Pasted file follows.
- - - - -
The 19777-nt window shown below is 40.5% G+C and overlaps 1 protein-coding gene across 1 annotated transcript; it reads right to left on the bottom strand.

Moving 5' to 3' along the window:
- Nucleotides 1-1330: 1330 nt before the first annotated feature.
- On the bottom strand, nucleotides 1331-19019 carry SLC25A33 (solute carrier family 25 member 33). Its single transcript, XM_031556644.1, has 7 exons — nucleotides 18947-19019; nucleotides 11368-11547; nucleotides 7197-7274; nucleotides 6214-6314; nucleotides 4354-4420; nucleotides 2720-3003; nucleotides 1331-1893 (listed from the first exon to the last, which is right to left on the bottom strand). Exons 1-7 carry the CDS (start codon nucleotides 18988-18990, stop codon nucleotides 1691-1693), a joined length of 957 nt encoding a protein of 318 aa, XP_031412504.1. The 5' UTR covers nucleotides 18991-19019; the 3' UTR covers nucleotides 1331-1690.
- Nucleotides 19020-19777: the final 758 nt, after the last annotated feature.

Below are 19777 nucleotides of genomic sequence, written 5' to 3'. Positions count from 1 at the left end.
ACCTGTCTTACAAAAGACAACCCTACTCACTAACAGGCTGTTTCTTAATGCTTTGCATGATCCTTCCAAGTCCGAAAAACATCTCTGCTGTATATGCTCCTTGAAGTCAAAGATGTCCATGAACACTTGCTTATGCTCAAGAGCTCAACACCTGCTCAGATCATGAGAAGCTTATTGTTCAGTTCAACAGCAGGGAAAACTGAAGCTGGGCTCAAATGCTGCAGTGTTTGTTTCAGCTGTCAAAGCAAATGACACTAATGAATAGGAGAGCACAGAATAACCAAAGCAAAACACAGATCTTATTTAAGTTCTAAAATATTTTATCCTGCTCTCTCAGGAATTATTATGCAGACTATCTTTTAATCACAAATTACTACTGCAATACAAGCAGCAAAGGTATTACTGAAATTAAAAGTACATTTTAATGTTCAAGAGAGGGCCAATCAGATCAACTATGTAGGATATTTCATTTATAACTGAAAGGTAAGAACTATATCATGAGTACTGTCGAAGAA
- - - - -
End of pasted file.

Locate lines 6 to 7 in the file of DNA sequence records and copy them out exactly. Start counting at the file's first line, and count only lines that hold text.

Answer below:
Below are 19777 nucleotides of genomic sequence, written 5' to 3'. Positions count from 1 at the left end.
ACCTGTCTTACAAAAGACAACCCTACTCACTAACAGGCTGTTTCTTAATGCTTTGCATGATCCTTCCAAGTCCGAAAAACATCTCTGCTGTATATGCTCCTTGAAGTCAAAGATGTCCATGAACACTTGCTTATGCTCAAGAGCTCAACACCTGCTCAGATCATGAGAAGCTTATTGTTCAGTTCAACAGCAGGGAAAACTGAAGCTGGGCTCAAATGCTGCAGTGTTTGTTTCAGCTGTCAAAGCAAATGACACTAATGAATAGGAGAGCACAGAATAACCAAAGCAAAACACAGATCTTATTTAAGTTCTAAAATATTTTATCCTGCTCTCTCAGGAATTATTATGCAGACTATCTTTTAATCACAAATTACTACTGCAATACAAGCAGCAAAGGTATTACTGAAATTAAAAGTACATTTTAATGTTCAAGAGAGGGCCAATCAGATCAACTATGTAGGATATTTCATTTATAACTGAAAGGTAAGAACTATATCATGAGTACTGTCGAAGAA